Basil Dickinson, Esq ,of Mudgee ,

John Everett, Esq., of Ollera, New England.

Jeremiah Grant, Esq, of Hartley.

William Hardy, Esq, of the Turon River.

Charles King,Esq, of the Turon River.

Charles Bland Lowe, Esq, of Mudgee.

Thomas John Markham, Esq. of Armidale ,

Francis Marsh, Esq, of Camira,

Clarence River.

Francis Murphy, Esq, of Tarawingee, Ovens River.

George Polhill, Esq , of Wellingrove.

John Anderson Robertson, Esq., of the district

of Bligh.

Jacob Meade Swift, Esq., of Brisbane,

Moreton Bay.

Frederick Vigne, Esq., of Tenterden, New England.

Robert Wilkin, Esq, of Yenolah, Gayndah.

 

http://nla.gov.au/nla.news-article675397

WANTED, an AGENT for the MAITLAND MERCURY at GRAFTON.

Clarence River. Applications to be addressed

R. JONES,

Mercury Office, Maitland

______________________

THE FINDING OF GOLD NEAR GRAFTON 

JAN 1852

http://nla.gov.au/nla.news-article675162

______________________

http://nla.gov.au/nla.news-article674746

AGENT WANTED FOR THE MAITLAND MERCURY AT GRAFTON

_______________________

SHEEP STATION FOR SALE

http://nla.gov.au/nla.news-article674383

________________________

http://nla.gov.au/nla.news-article669244

THE OUTRAGEOUS PRICE OF LAND

Finally, Mr. Fry, crown commissioner for the

Clarence River District, when asked whether

any land in the pastoral districts would sell for

5s. an acre, replies-” It is impossible to calcu-

late upon the amount of folly that may exist

in the community. Some might be sold, but I

am sure it would not pay.”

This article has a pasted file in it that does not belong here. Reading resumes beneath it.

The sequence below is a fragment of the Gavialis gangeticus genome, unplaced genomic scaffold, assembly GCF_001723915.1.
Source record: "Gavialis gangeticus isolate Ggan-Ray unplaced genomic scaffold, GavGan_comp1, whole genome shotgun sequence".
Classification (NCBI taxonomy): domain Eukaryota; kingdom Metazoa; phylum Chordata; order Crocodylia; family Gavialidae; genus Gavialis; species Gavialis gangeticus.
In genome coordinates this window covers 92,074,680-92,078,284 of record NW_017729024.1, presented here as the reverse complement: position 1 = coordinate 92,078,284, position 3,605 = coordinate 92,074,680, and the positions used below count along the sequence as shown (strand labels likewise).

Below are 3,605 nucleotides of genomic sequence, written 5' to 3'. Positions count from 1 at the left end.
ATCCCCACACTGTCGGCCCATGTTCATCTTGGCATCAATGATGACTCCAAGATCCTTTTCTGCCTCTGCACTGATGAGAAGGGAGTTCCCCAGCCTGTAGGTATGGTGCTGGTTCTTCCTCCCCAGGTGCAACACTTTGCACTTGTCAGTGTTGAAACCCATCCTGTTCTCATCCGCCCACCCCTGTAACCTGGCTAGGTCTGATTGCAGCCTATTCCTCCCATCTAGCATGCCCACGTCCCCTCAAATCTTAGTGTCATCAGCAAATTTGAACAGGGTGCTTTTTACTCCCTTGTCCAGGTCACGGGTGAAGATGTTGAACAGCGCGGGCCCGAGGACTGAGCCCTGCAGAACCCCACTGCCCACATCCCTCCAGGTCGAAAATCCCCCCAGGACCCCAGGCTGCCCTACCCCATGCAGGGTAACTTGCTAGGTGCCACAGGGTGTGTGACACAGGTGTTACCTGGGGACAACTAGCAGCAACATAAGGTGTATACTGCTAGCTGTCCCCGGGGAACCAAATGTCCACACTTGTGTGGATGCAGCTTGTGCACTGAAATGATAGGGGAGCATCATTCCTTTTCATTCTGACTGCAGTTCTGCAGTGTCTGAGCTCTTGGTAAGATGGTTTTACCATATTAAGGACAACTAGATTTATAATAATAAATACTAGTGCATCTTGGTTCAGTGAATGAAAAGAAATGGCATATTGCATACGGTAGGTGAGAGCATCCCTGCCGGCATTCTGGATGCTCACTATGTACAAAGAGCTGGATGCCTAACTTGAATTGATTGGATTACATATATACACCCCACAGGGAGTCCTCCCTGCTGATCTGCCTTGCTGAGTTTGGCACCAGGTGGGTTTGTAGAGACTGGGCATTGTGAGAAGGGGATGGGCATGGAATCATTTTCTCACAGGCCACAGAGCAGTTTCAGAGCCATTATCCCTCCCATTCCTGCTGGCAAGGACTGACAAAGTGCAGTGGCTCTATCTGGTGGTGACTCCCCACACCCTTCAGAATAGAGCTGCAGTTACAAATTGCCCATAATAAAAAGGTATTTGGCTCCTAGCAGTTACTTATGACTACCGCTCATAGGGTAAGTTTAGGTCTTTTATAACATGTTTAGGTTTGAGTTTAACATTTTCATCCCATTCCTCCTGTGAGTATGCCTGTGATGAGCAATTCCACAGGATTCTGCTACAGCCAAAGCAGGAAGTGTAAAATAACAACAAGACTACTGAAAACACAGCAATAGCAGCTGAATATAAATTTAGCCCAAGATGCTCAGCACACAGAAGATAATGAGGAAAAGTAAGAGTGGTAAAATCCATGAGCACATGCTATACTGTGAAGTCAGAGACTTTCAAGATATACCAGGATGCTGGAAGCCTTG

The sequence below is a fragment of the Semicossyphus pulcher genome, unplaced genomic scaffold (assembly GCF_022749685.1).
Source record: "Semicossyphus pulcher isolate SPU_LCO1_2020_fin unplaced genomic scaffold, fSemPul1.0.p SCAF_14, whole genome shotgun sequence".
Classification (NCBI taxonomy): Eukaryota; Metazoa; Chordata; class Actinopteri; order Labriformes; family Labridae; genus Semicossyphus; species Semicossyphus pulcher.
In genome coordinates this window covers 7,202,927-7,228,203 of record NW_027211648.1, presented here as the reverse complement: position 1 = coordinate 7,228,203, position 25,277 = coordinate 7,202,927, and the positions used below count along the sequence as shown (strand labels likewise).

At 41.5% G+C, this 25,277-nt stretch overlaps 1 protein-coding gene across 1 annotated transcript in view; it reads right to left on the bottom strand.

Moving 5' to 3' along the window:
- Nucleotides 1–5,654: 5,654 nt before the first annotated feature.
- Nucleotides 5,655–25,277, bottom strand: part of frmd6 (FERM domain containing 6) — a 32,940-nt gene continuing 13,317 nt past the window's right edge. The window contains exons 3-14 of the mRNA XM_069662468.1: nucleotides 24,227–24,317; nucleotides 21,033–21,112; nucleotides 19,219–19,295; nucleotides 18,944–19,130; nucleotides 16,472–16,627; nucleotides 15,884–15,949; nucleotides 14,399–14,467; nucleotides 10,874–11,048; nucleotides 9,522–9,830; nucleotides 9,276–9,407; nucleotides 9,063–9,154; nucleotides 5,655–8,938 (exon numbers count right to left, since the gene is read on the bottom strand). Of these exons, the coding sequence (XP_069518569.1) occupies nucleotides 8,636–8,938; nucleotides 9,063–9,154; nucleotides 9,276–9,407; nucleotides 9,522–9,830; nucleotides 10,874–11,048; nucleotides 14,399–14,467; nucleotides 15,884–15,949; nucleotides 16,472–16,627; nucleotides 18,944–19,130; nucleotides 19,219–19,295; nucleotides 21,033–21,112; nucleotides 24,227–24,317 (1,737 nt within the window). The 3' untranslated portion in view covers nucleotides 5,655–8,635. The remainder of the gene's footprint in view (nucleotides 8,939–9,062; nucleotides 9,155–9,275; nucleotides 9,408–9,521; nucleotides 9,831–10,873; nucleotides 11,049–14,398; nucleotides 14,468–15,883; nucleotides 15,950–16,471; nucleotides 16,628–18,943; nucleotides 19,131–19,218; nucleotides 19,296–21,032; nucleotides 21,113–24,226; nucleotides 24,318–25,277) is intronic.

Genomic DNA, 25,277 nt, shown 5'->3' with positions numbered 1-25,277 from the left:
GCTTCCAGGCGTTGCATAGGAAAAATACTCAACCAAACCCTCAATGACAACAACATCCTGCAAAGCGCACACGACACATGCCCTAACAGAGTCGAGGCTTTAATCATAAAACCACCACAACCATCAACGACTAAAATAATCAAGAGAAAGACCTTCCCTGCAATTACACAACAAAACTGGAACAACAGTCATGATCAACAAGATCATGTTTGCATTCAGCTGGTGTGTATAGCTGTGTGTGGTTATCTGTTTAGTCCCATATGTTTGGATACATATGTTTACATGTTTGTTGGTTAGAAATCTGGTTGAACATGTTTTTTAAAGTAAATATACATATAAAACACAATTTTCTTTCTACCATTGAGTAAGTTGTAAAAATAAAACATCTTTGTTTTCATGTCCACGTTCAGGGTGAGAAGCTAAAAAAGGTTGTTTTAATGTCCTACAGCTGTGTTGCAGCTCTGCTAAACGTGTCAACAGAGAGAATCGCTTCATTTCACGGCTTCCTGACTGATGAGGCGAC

__________________________

MUDIE ON CONVICT AND THEIR LADIES

MUDIE WAS DILIGENT IN PURSUING A MAN BY THE NAME OF WATTS. HERE IS AN EXTRACT OF THE ISSUES WHICH INCENSED SAID MUDIE. THESE COVER THE PERIOD OF TIME IN WHICH MELINDA MARRIES BASIL.

The date of Mr. Cavanagh’s first application to’Mr.
Hely, relative to Watt, was 7th January, 1835; and, a
document published in the Sydney Monitor of September
12, 1836, certifies, in the usual wav, that Jemima Chapman
was delivered of a female child in the factory, on
the 17th of April, 1834, and that the said child was the
offspring of her (the said Jemima Chapman, a convict),
and of William Watt, also a convict.
This certificate is of the birth of the first of the children
born by Chapman to Watt ; and Mr. Cavanagh, in
his charges, and also in his affidavit, declares that Watt
and Chapman were actually cohabiting together at the
time that his (Mr. Cavanagh’s) charges were preferred, and
that they had been so cohabiting together for years, and
had issue !
These dates are very important; for, about six months
afterwards, when the author of this work, then a justice
of the peace, at length succeeded in bringing Watt before
a bench of magistrates, justice was again defeated, —